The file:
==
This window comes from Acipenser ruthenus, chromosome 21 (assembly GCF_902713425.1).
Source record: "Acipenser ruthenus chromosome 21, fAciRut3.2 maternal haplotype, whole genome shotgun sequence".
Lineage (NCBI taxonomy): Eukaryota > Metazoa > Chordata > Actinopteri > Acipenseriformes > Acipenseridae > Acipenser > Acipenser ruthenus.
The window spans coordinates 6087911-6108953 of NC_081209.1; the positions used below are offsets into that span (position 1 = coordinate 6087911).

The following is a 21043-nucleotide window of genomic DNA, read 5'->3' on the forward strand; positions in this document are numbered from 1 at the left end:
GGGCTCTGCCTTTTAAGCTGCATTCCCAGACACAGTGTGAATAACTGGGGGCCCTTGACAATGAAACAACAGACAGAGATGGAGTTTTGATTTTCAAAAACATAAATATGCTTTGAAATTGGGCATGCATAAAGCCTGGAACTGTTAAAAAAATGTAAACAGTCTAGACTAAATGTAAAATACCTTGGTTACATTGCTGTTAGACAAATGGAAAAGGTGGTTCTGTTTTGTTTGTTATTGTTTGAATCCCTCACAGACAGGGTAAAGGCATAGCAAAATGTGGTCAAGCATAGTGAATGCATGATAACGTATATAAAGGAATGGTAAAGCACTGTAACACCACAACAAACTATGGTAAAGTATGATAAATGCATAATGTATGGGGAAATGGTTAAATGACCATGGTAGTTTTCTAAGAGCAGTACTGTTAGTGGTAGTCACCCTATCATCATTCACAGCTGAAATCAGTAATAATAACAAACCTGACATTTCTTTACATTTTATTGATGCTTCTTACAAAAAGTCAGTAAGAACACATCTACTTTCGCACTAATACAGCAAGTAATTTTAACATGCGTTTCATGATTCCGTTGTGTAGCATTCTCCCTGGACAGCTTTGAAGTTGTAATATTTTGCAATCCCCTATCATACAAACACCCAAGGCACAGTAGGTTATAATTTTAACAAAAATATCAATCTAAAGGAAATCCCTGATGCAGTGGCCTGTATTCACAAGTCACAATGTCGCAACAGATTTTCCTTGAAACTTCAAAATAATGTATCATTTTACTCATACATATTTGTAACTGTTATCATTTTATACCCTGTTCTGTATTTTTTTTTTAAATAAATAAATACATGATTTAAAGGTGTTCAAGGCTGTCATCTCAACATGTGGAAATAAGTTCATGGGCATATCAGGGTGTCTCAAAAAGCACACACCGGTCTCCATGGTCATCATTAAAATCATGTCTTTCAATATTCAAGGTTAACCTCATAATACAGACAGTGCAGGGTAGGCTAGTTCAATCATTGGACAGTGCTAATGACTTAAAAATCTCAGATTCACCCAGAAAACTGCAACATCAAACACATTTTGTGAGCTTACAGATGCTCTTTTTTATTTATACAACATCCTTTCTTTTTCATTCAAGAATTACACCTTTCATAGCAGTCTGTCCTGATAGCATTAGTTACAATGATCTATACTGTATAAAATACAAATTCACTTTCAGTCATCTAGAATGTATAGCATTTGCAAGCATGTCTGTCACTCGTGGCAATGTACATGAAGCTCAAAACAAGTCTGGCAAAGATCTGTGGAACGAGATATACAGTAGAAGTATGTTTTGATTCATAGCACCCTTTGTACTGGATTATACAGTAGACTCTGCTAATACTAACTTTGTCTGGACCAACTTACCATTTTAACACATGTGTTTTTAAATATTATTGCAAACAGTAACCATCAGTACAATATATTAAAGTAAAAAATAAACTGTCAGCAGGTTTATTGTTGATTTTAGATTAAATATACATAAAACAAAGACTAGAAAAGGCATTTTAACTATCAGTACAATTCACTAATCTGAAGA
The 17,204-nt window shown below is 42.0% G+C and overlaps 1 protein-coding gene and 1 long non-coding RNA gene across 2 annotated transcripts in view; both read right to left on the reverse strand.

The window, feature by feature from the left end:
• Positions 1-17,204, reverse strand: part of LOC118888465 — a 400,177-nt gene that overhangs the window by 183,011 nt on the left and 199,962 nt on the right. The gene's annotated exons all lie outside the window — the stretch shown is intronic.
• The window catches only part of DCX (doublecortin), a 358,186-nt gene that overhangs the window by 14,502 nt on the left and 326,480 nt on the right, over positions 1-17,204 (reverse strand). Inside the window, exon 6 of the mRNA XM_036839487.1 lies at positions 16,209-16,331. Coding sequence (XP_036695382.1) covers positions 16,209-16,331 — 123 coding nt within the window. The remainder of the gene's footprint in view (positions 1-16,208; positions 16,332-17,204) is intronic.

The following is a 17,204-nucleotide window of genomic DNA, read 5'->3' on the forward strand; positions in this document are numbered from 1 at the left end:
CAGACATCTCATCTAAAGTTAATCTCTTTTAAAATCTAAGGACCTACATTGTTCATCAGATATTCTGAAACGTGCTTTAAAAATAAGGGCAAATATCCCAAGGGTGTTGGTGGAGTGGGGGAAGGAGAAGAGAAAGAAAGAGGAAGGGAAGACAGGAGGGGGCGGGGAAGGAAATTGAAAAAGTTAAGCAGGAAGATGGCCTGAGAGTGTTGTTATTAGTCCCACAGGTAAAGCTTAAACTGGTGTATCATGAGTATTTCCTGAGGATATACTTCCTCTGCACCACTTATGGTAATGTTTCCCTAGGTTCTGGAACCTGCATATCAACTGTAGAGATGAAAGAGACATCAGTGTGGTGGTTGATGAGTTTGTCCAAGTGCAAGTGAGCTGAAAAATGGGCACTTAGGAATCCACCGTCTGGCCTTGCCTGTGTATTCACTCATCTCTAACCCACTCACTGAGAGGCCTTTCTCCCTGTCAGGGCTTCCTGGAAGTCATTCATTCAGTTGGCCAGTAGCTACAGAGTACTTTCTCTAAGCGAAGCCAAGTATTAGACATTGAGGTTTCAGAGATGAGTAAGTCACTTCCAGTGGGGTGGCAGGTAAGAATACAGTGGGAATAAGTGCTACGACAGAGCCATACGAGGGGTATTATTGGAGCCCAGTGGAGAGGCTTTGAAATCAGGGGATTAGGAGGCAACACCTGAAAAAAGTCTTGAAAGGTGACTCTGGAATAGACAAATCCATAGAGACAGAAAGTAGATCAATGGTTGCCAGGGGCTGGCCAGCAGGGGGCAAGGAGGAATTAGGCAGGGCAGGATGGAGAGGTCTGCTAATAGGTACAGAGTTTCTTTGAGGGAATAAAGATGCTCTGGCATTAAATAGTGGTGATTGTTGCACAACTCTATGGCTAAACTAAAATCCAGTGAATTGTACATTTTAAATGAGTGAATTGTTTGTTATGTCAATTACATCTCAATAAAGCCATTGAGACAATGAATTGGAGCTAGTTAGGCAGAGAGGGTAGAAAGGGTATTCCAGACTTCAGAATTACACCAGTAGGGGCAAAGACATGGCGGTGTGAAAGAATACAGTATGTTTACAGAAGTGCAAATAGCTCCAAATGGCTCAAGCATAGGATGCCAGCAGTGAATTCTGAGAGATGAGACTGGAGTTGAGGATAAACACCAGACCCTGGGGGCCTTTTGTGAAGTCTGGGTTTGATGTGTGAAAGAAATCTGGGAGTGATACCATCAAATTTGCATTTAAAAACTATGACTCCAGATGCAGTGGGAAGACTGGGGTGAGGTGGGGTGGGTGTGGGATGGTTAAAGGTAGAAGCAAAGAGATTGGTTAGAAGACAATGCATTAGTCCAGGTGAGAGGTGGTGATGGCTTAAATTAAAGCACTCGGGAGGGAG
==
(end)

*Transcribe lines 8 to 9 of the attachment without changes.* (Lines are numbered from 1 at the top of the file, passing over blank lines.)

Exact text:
The window, feature by feature from the left end:
• Positions 1-17,204, reverse strand: part of LOC118888465 — a 400,177-nt gene that overhangs the window by 183,011 nt on the left and 199,962 nt on the right. The gene's annotated exons all lie outside the window — the stretch shown is intronic.